A scaffolder that ran a vehicle without a valid MoT or Vehicle Excise Duty (VED) has been banned from the industry for two years. Tim Blackmore, traffic commissioner (TC) for the North East (pictured), said that Blaydon-on-Tyne-based Craig Scott, who traded as CS Scaffolding, had little regard for the O-licensing requirements and had no desire to comply with the law. Scott came to the TC’s attention after a roadside check in Newcastle last year resulted in four prohibitions being issued.
A poultry firm has been suspended from operating trucks for 14 days after it sidestepped a former O-licence revocation by borrowing another operator’s licence. Birmingham-based Adam Halal Foods has also had its O-licence curtailed from two vehicles to one for an indefinite period of time and has had several undertakings added to its licence.
Lancashire-based R Plevin & Sons has been fined £216,000 after a worker fell from a moving floor trailer and died. Worker Paul Littlewood fell four metres while manually removing sheeting from the trailer at the wood waste company’s site in Hazlehead, Sheffield, in June 2014. He died from his injuries. The HSE said the trailer access to the work platform at the front was protected by a single manually-fastened wire rope, which was normally fastened to a vertical post with a carabiner.
Muck Rack makes it simple to find people, tweets, or articles that mention any name, keyword, company, hashtag etc. We've compiled this guide to help you make the most of your search.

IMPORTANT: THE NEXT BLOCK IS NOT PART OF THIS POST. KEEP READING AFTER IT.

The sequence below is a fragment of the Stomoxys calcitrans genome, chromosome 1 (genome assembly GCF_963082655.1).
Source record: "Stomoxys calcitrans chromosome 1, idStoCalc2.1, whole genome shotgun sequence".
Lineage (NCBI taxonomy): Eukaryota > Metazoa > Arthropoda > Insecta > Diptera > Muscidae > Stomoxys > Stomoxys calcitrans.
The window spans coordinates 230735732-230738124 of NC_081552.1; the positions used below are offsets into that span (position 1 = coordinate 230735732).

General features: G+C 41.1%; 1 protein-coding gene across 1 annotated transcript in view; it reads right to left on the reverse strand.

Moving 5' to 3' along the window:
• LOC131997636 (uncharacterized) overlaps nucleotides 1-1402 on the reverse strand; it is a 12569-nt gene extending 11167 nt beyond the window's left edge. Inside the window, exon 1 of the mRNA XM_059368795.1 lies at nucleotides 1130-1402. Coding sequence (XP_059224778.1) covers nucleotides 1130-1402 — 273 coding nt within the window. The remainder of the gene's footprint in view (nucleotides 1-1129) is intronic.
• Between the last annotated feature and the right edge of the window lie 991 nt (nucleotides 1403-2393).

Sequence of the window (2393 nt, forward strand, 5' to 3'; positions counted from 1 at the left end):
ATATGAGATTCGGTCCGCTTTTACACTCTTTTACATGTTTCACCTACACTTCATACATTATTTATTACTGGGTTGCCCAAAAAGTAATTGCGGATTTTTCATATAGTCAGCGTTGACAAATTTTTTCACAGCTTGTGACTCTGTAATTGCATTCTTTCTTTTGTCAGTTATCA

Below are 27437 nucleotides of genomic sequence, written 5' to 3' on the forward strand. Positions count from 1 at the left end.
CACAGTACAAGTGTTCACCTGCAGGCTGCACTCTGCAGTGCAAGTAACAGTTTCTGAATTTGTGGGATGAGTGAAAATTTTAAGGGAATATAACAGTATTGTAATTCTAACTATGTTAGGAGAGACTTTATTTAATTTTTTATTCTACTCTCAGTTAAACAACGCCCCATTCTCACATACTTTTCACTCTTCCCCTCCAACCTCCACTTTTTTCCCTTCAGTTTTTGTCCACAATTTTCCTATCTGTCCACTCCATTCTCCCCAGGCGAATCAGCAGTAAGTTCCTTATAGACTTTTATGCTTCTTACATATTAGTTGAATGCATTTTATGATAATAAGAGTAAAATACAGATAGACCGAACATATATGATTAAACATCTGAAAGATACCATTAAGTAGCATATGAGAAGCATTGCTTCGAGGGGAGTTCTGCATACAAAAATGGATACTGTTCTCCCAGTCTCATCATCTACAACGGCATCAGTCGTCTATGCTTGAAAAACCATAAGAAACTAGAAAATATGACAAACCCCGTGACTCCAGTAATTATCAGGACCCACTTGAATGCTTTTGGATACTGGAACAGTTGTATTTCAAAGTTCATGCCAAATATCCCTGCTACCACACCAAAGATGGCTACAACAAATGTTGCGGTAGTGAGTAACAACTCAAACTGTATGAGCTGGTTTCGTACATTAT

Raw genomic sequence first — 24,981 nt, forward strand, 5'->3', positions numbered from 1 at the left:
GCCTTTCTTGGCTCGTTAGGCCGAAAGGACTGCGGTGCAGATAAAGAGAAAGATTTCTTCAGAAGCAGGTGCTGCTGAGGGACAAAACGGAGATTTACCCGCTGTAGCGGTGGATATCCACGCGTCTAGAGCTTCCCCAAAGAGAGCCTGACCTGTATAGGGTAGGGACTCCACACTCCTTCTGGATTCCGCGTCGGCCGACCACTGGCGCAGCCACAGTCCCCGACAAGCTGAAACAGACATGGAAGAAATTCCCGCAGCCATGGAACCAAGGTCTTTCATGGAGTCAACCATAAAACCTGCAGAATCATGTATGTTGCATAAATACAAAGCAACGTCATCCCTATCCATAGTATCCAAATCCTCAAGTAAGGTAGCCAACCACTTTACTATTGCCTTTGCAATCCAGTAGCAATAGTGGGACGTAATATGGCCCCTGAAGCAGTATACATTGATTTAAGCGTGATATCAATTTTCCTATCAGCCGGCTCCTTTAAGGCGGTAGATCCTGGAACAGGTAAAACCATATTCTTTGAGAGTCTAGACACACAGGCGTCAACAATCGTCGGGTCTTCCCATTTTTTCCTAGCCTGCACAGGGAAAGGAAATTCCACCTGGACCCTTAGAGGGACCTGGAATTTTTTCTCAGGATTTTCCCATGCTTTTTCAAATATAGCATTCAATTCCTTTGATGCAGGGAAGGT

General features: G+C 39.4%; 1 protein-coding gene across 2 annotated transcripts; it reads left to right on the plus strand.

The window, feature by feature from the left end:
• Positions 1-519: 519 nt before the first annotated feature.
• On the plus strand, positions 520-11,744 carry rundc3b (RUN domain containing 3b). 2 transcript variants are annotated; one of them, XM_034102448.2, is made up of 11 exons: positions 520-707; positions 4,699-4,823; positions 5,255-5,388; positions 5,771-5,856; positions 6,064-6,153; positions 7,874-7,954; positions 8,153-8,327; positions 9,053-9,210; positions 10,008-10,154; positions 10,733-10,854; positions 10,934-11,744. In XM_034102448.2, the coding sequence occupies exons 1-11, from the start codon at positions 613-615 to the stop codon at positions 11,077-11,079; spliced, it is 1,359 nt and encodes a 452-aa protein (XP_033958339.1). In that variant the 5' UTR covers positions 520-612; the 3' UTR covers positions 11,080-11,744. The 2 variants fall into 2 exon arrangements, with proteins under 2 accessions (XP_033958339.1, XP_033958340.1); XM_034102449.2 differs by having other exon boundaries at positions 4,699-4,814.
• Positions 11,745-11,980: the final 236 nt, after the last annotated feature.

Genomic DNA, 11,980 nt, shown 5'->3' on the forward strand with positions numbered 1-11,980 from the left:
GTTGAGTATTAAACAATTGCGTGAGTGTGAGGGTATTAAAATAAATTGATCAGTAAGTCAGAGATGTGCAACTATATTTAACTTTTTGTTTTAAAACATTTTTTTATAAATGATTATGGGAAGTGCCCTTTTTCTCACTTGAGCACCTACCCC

Selecting a term
Start searching tweets, articles from media outlets, articles mentioned in tweets, journalists'
names, titles and bios with some suggested searches:
Companies or Topics (e.g. iPhone, Microsoft)
Phrases (e.g. "cloud computing") — use quotes to keep the terms together
Twitter handles (e.g. @username) — returns those who have mentioned or replied to
Names (e.g. "David Pogue")
Hashtags (e.g. #sxsw, #london2012)
Bio details (e.g. vegan, Olympics, father)
Muck Rack's Advanced Search allows for many boolean operators.
Find results that mention multiple specified terms, use AND or
+. For example, ensure each result contains both Elon Musk and Mark Zuckerberg by
searching Musk AND Zuckerberg or Musk + Zuckerberg.
Use the operators OR or , to broaden your search when you'd like either of
multiple terms to appear in results. (This is the default behavior of our search when no operators
are used). For example, results will contain either cake or cookie by searching cake OR cookie or cake,cookie
Use NOT or - to subtract results from your search. For
example, searching Disney will yield results about the Walt Disney Company as well as Walt Disney
World Resort. To exclude mentions of Disney World, search for Disney -World or Disney
When using one of these operators with a phrase, enclose it in quotation marks. For example, you can
find results about smartphones excluding Apple's iPhone 4S by searching smartphone -"iPhone
Exact case matching or punctuation
If you're searching for a brand name or keyword that relies on specific punctuation marks or capitalization, you can
find results that match your exact query by adding matchcase: before the keyword you're searching for, like matchcase:E*TRADE .
Use parentheses to separate multiple
boolean phrases. For example, to find journalists talking about having fun in Disney World or
Disneyland, search for ("disney world" OR disneyland) AND fun.
An asterisk can be used to search for any variation of a root word truncated by the asterisk. For example, searching for admin* will return results for administrator, administration, administer, administered, etc.
A near operator is an AND operator where you can control the distance between the words. You can vary the distance the near operation uses by adding a forward slash and number (between 0-99) such as strawberries NEAR/10 "whipped cream", which means the strawberries must exist within 10 words of "whipped cream".